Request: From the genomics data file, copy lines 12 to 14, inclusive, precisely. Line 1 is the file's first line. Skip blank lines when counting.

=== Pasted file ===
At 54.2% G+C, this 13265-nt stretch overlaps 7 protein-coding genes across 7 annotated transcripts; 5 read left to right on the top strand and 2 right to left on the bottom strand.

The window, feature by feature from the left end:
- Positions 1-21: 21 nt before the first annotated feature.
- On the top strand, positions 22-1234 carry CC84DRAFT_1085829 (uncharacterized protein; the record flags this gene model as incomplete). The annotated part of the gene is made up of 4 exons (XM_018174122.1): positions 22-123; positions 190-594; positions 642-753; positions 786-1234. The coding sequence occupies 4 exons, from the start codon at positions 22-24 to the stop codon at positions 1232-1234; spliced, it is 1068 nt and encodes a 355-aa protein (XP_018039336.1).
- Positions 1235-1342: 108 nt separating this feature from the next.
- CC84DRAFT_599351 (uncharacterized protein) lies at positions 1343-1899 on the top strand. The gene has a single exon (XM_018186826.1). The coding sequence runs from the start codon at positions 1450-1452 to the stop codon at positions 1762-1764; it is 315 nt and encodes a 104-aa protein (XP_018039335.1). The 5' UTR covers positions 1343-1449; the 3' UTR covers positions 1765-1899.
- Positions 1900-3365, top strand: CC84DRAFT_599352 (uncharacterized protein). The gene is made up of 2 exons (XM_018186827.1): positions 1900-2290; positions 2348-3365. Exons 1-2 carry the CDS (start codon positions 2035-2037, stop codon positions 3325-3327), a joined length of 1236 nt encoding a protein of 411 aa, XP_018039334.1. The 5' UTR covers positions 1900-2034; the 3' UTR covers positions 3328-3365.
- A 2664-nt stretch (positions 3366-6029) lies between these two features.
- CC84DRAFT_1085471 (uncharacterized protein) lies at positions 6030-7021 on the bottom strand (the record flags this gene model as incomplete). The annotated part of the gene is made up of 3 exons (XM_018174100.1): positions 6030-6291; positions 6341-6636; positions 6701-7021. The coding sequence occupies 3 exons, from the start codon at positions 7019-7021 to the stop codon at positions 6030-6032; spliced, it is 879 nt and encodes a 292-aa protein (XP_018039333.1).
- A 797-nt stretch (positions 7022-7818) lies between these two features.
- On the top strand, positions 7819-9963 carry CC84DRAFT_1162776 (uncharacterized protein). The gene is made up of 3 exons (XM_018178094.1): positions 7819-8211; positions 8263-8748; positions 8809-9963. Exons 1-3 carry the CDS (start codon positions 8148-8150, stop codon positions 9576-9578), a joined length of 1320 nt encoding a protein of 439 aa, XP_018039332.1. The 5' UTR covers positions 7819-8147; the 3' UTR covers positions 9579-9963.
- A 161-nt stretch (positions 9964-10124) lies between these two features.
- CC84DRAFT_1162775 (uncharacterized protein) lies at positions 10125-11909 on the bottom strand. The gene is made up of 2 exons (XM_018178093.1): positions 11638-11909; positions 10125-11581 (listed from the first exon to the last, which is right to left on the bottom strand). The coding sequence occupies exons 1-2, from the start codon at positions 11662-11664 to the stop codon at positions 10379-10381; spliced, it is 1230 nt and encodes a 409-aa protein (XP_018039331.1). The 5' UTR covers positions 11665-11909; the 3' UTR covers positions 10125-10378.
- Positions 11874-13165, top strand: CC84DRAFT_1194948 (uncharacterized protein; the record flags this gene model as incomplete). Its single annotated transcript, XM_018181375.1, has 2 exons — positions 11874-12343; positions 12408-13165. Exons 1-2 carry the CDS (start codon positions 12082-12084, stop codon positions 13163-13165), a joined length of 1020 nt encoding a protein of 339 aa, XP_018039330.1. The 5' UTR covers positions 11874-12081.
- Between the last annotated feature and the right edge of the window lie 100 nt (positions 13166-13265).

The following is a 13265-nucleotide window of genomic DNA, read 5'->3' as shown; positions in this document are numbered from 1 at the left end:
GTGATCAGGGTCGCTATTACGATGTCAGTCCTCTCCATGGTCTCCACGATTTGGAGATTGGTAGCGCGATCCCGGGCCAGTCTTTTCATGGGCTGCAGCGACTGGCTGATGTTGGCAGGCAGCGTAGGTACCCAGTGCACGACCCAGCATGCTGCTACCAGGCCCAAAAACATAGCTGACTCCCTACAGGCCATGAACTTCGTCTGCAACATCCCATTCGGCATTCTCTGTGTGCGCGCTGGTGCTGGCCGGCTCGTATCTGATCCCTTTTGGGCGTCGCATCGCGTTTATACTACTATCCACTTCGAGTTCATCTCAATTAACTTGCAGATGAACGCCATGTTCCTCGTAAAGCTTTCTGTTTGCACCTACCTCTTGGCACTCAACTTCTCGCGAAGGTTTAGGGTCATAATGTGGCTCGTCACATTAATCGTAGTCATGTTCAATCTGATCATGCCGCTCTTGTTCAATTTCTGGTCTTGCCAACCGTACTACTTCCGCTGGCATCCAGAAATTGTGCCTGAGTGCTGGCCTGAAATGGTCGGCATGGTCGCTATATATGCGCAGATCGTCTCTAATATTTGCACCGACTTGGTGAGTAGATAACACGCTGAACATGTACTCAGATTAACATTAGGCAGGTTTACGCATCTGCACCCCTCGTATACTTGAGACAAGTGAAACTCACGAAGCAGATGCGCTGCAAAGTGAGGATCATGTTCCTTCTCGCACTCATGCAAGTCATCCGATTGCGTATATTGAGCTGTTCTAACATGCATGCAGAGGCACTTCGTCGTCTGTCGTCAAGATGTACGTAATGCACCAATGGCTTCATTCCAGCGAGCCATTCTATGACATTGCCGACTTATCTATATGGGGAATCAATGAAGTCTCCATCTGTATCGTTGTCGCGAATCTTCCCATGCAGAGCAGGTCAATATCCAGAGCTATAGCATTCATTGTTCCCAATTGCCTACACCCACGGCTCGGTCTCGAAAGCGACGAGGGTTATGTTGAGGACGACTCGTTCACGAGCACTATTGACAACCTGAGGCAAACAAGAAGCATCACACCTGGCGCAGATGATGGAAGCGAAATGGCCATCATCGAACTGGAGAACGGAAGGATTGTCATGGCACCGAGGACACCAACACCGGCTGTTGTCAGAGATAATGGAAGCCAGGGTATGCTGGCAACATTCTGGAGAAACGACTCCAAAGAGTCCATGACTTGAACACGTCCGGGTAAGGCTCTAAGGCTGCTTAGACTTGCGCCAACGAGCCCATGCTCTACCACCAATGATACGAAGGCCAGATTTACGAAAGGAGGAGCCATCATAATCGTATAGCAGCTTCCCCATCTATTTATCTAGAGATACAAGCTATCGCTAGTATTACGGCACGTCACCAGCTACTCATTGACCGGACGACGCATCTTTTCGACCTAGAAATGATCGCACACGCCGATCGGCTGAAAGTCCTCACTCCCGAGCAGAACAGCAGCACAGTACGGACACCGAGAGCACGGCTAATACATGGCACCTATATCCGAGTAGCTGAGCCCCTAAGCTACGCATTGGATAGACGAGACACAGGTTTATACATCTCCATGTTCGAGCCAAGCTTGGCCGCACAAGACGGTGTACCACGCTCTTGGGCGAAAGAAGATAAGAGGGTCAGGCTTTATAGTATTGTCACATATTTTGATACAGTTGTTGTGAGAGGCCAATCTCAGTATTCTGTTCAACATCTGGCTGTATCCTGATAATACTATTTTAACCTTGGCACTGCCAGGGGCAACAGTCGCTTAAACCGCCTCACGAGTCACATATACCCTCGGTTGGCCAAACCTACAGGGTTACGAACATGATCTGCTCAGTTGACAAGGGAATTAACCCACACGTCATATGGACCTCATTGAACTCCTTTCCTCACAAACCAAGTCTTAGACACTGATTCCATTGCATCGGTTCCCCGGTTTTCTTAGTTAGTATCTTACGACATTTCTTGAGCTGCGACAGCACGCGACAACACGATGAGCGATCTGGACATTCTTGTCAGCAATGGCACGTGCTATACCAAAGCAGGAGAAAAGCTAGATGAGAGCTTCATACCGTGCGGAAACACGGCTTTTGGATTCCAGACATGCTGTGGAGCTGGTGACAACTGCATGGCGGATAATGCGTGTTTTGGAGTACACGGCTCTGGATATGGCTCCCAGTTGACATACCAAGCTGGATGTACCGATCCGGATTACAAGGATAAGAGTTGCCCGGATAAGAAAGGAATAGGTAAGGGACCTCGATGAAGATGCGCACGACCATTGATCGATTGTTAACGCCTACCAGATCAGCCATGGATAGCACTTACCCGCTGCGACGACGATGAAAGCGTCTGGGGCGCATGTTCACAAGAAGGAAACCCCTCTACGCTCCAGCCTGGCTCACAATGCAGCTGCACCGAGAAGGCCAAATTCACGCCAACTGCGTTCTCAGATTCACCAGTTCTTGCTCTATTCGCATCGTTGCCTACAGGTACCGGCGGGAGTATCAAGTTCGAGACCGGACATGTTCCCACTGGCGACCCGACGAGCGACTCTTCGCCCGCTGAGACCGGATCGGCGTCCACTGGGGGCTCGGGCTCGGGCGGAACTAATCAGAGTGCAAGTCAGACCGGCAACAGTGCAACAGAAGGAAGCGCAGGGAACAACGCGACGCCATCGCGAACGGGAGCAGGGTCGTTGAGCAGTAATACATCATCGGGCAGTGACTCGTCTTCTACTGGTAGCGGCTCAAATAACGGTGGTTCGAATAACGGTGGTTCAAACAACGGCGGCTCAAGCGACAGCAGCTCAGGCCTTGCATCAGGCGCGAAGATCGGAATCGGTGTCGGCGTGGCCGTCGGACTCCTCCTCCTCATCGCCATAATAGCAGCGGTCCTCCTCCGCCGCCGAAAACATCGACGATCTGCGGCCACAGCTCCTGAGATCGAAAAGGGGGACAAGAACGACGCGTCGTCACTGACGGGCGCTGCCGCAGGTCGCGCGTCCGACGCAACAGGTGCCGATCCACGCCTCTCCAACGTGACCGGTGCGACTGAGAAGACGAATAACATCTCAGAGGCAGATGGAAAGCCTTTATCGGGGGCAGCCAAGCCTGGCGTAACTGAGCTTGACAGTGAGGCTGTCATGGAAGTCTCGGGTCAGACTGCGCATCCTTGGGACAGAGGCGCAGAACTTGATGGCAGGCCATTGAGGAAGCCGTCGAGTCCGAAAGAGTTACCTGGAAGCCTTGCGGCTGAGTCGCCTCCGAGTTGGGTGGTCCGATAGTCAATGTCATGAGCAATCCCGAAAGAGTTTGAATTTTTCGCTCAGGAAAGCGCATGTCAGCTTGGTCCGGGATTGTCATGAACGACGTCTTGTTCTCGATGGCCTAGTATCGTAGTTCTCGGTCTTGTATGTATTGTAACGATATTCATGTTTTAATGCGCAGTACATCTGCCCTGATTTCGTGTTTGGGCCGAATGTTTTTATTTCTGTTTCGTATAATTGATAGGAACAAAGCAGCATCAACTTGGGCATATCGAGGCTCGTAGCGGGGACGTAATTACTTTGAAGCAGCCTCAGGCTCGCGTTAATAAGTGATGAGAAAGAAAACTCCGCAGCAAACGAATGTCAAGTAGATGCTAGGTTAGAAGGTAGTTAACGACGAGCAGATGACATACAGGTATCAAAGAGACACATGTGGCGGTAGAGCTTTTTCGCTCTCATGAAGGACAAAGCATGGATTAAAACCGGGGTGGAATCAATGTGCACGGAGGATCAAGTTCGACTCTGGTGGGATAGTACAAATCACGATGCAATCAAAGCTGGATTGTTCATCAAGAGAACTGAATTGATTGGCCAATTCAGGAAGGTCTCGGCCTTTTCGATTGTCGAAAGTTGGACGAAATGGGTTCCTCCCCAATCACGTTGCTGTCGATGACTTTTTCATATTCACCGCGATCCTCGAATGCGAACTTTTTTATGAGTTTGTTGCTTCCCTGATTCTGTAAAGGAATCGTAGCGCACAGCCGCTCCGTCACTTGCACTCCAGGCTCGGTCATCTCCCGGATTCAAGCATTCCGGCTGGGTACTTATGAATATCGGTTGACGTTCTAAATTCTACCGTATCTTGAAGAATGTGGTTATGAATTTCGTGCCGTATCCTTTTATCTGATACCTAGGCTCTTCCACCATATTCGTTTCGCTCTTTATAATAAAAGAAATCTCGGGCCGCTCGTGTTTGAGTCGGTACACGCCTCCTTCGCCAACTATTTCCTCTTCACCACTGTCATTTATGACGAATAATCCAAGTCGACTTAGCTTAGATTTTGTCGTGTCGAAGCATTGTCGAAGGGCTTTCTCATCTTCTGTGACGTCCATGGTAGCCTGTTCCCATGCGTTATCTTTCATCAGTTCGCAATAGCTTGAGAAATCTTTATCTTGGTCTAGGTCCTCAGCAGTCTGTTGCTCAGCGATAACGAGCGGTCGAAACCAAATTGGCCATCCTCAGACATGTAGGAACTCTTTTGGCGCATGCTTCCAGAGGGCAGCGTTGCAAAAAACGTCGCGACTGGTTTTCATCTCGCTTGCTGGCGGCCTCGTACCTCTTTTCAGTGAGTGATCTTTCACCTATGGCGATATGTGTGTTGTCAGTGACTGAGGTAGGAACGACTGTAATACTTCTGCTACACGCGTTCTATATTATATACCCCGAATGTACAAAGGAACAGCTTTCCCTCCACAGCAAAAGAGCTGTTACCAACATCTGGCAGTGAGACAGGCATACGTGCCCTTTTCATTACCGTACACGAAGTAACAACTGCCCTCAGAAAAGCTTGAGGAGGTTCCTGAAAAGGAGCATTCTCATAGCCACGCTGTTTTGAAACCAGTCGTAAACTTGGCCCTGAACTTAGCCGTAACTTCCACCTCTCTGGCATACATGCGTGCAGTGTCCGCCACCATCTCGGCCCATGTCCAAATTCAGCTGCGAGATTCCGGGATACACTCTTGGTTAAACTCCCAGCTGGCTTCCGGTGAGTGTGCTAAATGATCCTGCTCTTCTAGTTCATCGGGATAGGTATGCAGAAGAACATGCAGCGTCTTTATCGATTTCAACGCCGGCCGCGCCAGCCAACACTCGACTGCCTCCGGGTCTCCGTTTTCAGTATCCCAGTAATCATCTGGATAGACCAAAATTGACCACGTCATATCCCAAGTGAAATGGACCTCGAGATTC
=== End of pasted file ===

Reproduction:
- A 161-nt stretch (positions 9964-10124) lies between these two features.
- CC84DRAFT_1162775 (uncharacterized protein) lies at positions 10125-11909 on the bottom strand. The gene is made up of 2 exons (XM_018178093.1): positions 11638-11909; positions 10125-11581 (listed from the first exon to the last, which is right to left on the bottom strand). The coding sequence occupies exons 1-2, from the start codon at positions 11662-11664 to the stop codon at positions 10379-10381; spliced, it is 1230 nt and encodes a 409-aa protein (XP_018039331.1). The 5' UTR covers positions 11665-11909; the 3' UTR covers positions 10125-10378.
- Positions 11874-13165, top strand: CC84DRAFT_1194948 (uncharacterized protein; the record flags this gene model as incomplete). Its single annotated transcript, XM_018181375.1, has 2 exons — positions 11874-12343; positions 12408-13165. Exons 1-2 carry the CDS (start codon positions 12082-12084, stop codon positions 13163-13165), a joined length of 1020 nt encoding a protein of 339 aa, XP_018039330.1. The 5' UTR covers positions 11874-12081.